“It was good to meet people from around the world who chose to live in the Fraserburgh area and to learn a little about their heritage and culture, as well as our own. Events such as this show the fantastic community spirit we have in the North-east and I would like to thank Margaret Gault and all of the organisers who work tirelessly to make this annual event a success”

“As well the food song and dance, Celebrating the Difference provides many local organisations and voluntary groups an opportunity to highlight the important work and services they provide to the local community, after all when we celebrate the difference, we also make a difference.”

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[Aberdeen Voice accepts and welcomes contributions from all sides/angles pertaining to any issue. Views and opinions expressed in any article are entirely those of the writer/contributor, and inclusion in our publication does not constitute support or endorsement of these by Aberdeen Voice as an organisation or any of its team members.]

Feb 022017

Scottish soprano Jillian Bain Christie

With thanks to Ian McLaren, PR account manager, Innes Associates.

A specially arranged version of a classic Robert Burns love song received its Burns Night debut in Aberdeen.
Local soprano Jillian Bain Christie treated guests at Malmaison Aberdeen’s annual Burns Supper to a version of Ae Fond Kiss that has been specially written for her by renowned north-east composer Professor Paul Mealor FRSA.

The song forms part of Jillian’s debut album, Ae Spark o’ Nature’s Fire, a compilation of 14 works penned by Scotland’s national bard, including some of his best-known love songs.

Jillian, who as well as being an acclaimed singer is also a talented visual artist, was taught by Professor Mealor while studying for a music degree at the University of Aberdeen and also sang the soprano solo in his Symphony No 1: Passiontide

To thank Jillian for her involvement in some of his previous musical projects he chose to compose this arrangement of Burns’ most recorded love song to appear on her first album.

Professor Mealor is an admired composer whose works include Ubi Caritas, which premiered at the wedding of the Duke and Duchess of Cambridge, and the 2011 Christmas number one hit Wherever You Are, which was performed by the Military Wives choir.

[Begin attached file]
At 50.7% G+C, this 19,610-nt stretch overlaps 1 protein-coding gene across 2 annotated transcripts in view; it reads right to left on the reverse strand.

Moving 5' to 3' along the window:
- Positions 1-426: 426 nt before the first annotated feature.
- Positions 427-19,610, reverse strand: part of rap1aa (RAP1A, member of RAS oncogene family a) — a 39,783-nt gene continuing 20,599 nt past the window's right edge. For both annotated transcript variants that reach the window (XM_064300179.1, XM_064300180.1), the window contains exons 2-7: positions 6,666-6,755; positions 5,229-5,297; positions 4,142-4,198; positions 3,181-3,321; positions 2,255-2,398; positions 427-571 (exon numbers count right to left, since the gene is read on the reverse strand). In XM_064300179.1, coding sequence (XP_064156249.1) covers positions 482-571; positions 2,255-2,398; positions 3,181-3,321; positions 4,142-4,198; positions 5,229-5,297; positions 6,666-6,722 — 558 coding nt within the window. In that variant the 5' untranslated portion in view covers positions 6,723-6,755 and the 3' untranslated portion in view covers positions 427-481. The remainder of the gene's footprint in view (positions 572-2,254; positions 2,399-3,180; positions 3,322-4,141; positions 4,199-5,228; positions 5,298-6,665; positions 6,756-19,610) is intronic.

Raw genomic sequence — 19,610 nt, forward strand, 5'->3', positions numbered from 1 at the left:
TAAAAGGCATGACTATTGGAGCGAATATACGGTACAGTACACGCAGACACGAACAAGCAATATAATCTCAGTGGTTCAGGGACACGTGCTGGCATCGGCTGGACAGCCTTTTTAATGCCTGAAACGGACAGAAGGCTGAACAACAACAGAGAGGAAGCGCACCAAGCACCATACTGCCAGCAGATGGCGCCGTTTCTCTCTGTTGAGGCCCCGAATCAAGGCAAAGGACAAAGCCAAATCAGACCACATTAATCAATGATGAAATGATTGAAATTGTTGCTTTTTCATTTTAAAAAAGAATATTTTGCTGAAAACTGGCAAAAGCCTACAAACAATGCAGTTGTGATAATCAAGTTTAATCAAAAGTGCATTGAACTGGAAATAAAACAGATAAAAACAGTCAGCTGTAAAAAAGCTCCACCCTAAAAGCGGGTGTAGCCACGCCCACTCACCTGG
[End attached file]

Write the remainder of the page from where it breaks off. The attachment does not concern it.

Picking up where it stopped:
Ae Spark o’ Nature’s Fire was released last year by independent Aberdeen record label Luckenbooth Music. The album, which also features pianist Catherine Herriott, is a collection of Burns songs that are sung to arrangements by contemporary and 20th century Scottish composers including Rory Boyle and John Maxwell Geddes.

Tracks include Ye Banks and Braes o’ Bonnie Doon, The Deil’s awa’ wi’ the Exciseman and Bonnie Wee Thing. Alongside the specially arranged version of Ae Fond Kiss, other highlights of the album include unaccompanied versions of A Red, Red Rose and John Anderson, My Jo.

Frances Milne, co-founder of Luckenbooth Music, said:

“Robert Burns is revered around the world and many of his songs have achieved iconic status.  Ae Spark o’ Nature’s Fire presents 14 of his songs in a refreshed and new way, providing an album that appeals to fans of both traditional Scottish and classical music

“This new version of Ae Fond Kiss is a beautiful arrangement that illustrates the skill of composer, singer and pianist.  Those attending the Burns Supper at Malmaison will be left in no doubt about the brilliance of Paul Mealor’s arrangement and Jillian’s recital of it.

“Jillian’s unaccompanied, pared-back version of A Red, Red Rose showcases her vocal ability.  The melody was originally written as a fiddle tune and features great leaps in range, which are normally technically difficult for the voice.  However, Jillian’s trained voice copes with the melody with ease.  It is one of the stunning highlight of the album.”

Ae Spark o’ Nature’s Fire is on sale now and can be purchased directly from Luckenbooth Music and Amazon, in selected retailers, or as a download via iTunes and Google Play.  Notes accompanying the CD give a comprehensive insight into Burns as a songwriter and song collector, while a glossary provides an understanding to the many Scots words used in the songs.

Born and raised in Aberdeen, Jillian Bain Christie studied fine print making at Glasgow School of Art, before gaining a masters degree in illustration at Edinburgh College of Art. The former Mile End Primary and Aberdeen Grammar pupil worked as an artist for a number of years before embarking on a music degree at the University of Aberdeen, graduating in 2012 with a first-class honours degree. 

She then studied in London at the Trinity London Conservatoire of Music and Dance, gaining a masters degree in fine art in creative performance practice.

Luckenbooth Music is an independent Scottish record label. Based in Aberdeen, it was established in 2016 by Frances Milne and her brother John Milne. The label’s first release was Ae Spark o’ Nature’s Fire, a collection of songs by Robert Burns which were performed by Aberdeen soprano Jillian Bain Christie and accompanied by pianist Catherine Herriott. 

A luckenbooth is a traditional Scottish wedding brooch given to a bride by her groom on their wedding day. For more information visit or telephone 01224 311468.

A preview of the tracks can be listened to via SoundCloud by visiting

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Sep 212016

penny-wellsBy Penny Wells.

Well, today is International Day of Peace 2016, and as I sit with a coffee at home I ask myself the question ‘does Aberdeen care about peace?’ It does, and this is how.